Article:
The power shutoff program Pacific Gas and Electric invoked the month before the deadly Camp fire may have averted nearly two dozen fires in the North Bay, given the extensive wind damage to its equipment, according to data the utility recently submitted to state regulators.
In its required assessment of the Oct. 14-17 Public Safety Power Shutoff program, the utility told regulators the effort spanned seven counties in the Napa area and Sierra foothills and ended up leaving about 60,000 customers without power for several days.
The utility acted, it said, amid dire forecasts of the kind of high winds that can easily knock down power lines.
Before turning the power back on last month, the utility learned of about 23 “wind-related issues’’ that required immediate intervention, according to its accounting filed Oct. 31.
It is not clear whether any problem involved a possible violation of brush-line clearance regulations.
PG&E indicated that 18 power lines were either knocked down or damaged – many from tree limbs falling in the winds. In five other cases, branches endangered lines and posed immediate threats, the assessment found.
PG&E found five pole cross-arms were damaged and one of its poles failed. In three cases, the disc-shaped insulator components mounted to protect poles and towers against heat, were damaged. Crews also found two damaged fuses and one damaged transformer.
“In each case,” the utility said, “PG&E repaired or replaced the damaged equipment prior to re-energizing.”
The apparent October success story has critics wondering why PG&E failed to activate the same program amid fears of high winds and dry conditions leading up to the Nov. 8 Camp fire disaster in Butte County.
State Senator Jerry Hill (D-San Mateo) reviewed photos in the PG&E report showing the 18 damaged lines in October, which did not spark a single fire.
“When you look at those pictures, it’s terrifying – the extent of the damage to that equipment,” he said.
The data in the assessment, he said, showed the shut off program clearly worked in October.
“We protected a lot of people by turning that power off,” Hill said, “and by not turning the power off in November, we put a lot of lives, 88 to be precise, at risk, who lost their lives.”
But in a regulatory report filed this week detailing the decision not to turn off the power, PG&E executive Patrick Hogan reiterated that forecast conditions in Butte County did not merit shutting off the power there.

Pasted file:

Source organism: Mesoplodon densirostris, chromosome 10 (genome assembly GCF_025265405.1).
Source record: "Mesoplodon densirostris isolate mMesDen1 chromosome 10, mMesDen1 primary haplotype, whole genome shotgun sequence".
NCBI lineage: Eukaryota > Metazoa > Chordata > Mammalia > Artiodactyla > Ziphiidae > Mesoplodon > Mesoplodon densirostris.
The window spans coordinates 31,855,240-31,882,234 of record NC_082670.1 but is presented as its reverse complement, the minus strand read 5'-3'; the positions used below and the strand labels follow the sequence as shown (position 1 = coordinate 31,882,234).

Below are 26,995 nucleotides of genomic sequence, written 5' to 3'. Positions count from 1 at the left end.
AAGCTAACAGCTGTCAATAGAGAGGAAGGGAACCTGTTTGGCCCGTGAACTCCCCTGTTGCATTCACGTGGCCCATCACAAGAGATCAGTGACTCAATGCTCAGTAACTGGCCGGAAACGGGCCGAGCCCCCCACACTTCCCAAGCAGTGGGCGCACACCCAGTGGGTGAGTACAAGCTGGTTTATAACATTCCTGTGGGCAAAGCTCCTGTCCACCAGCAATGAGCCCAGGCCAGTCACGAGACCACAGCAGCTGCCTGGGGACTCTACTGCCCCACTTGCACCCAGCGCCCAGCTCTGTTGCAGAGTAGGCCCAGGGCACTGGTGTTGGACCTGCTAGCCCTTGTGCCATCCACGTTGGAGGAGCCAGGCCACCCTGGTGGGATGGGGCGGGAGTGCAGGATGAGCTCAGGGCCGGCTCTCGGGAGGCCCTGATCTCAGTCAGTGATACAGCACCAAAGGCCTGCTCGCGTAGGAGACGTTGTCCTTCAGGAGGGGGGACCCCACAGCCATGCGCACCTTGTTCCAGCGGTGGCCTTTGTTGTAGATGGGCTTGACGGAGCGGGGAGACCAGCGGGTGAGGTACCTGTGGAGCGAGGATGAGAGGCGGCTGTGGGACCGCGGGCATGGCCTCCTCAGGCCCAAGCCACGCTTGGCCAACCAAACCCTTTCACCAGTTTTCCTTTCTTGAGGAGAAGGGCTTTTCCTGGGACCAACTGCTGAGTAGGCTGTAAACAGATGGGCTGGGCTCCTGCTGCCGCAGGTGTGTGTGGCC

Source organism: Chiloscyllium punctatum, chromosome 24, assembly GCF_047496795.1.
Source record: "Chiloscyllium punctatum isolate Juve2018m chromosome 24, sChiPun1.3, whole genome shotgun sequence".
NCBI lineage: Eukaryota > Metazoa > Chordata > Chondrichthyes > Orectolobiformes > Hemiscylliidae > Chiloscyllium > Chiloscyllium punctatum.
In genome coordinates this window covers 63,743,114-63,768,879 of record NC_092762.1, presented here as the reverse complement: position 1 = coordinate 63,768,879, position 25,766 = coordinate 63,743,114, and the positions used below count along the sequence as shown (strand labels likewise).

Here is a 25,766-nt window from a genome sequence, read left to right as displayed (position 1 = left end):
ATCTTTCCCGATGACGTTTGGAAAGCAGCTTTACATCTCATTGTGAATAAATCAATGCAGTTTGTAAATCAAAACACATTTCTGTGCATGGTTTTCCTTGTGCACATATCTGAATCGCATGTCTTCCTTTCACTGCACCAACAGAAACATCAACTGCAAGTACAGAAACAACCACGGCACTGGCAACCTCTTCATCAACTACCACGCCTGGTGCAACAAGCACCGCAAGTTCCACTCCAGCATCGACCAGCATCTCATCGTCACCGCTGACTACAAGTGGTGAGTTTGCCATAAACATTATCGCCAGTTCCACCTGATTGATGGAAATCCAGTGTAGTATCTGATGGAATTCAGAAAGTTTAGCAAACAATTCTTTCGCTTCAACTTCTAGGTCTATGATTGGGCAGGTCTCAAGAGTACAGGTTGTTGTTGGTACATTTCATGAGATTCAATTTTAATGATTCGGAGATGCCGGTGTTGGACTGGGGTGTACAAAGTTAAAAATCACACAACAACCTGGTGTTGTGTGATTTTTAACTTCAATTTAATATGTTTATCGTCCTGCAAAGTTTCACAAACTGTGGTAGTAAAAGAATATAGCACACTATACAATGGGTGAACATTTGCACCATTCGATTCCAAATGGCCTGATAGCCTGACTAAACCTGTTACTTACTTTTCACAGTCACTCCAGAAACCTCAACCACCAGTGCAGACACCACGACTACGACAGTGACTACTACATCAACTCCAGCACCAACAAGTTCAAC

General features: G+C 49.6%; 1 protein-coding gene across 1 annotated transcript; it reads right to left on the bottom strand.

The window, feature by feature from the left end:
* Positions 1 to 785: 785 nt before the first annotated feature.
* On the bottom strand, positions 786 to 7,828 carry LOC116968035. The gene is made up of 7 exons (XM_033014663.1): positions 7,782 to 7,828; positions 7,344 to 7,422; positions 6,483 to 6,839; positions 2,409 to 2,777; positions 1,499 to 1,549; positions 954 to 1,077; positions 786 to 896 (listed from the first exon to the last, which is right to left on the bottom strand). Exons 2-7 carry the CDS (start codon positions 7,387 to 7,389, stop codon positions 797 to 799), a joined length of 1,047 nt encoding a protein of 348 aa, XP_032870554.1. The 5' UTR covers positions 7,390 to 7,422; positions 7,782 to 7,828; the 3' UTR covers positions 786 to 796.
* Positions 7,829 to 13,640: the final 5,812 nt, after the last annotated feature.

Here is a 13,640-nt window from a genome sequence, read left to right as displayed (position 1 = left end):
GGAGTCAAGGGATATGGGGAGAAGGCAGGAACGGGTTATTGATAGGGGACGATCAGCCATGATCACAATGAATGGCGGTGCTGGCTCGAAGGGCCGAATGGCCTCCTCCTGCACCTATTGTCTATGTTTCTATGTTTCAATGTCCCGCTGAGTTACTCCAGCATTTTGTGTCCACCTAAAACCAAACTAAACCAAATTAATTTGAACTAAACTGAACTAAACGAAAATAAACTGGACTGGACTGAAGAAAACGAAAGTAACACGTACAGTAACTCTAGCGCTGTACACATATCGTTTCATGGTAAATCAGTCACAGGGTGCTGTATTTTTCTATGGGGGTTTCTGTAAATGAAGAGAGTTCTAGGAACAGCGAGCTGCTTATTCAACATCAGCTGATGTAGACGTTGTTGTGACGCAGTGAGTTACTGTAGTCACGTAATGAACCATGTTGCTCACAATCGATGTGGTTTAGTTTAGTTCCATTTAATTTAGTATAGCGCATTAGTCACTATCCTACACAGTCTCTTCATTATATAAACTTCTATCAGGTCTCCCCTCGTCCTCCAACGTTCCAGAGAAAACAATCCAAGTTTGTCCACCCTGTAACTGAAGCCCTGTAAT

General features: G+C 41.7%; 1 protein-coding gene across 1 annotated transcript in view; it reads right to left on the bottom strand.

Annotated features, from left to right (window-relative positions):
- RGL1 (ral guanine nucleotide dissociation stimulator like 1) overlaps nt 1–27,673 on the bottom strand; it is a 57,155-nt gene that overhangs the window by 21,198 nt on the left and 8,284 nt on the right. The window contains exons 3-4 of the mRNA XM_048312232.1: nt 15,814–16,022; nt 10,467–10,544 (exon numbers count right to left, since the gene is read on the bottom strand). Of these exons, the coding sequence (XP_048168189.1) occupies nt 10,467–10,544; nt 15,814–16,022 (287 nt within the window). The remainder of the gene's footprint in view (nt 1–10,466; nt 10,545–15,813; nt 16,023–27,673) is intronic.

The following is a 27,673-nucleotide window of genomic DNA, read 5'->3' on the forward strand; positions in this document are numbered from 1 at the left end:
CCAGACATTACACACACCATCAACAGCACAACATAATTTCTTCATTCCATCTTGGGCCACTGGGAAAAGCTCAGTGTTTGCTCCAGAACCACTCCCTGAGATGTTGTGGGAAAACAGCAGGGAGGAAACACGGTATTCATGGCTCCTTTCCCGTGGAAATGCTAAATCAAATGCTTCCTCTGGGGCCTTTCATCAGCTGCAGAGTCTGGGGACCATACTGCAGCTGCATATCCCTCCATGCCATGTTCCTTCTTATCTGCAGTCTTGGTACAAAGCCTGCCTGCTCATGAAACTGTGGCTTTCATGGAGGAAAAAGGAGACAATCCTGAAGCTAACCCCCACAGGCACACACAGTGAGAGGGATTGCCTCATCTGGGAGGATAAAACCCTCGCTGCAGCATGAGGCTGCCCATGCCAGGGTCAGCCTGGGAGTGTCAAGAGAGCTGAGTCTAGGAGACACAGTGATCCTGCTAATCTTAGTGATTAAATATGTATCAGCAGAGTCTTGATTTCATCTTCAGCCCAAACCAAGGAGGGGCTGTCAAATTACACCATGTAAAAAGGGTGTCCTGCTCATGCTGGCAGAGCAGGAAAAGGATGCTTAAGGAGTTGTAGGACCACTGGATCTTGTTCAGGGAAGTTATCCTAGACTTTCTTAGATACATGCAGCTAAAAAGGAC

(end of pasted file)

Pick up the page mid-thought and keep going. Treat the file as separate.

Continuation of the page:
He stressed that “turning off power to our customers is a decision that does not come easily, is not made lightly, and will be exercised only as a last resort.”
“You think, when they saw the successes of October that they would have taken the action in November” said Hill.
The company had no additional comment Thursday, saying the reports speak for themselves.
Whether or not it was a success in October, PG&E’s program probably would not have prevented the Camp Fire had it been activated. That’s because the line suspected of sparking the fire was exempt from being shut off.
PG&E says its 115,000 volt Caribou-Palermo line was involved in the outage before the Nov. 8 fire. It’s part of a class of higher voltage transmission lines that PG&E says it keeps on in high fire threat situations because it needs to maintain the stability of the transmission grid that sends power across vast areas of the state.
However, shutting off other power lines could have prevented a second fire that started minutes later, in the nearby town of Concow. The line that failed there was a lower voltage line subject to shut down under the program.
Given the clear risks, Senator Hill said he thinks it is time for the utility to turn off all its lines in areas under threat of extreme fire danger.
Even if it means headaches for customers – something that he believes was a factor for the utility’s decision-making leading up to the Camp fire.
“I think frankly they were more concerned about the political and public relations fallout.”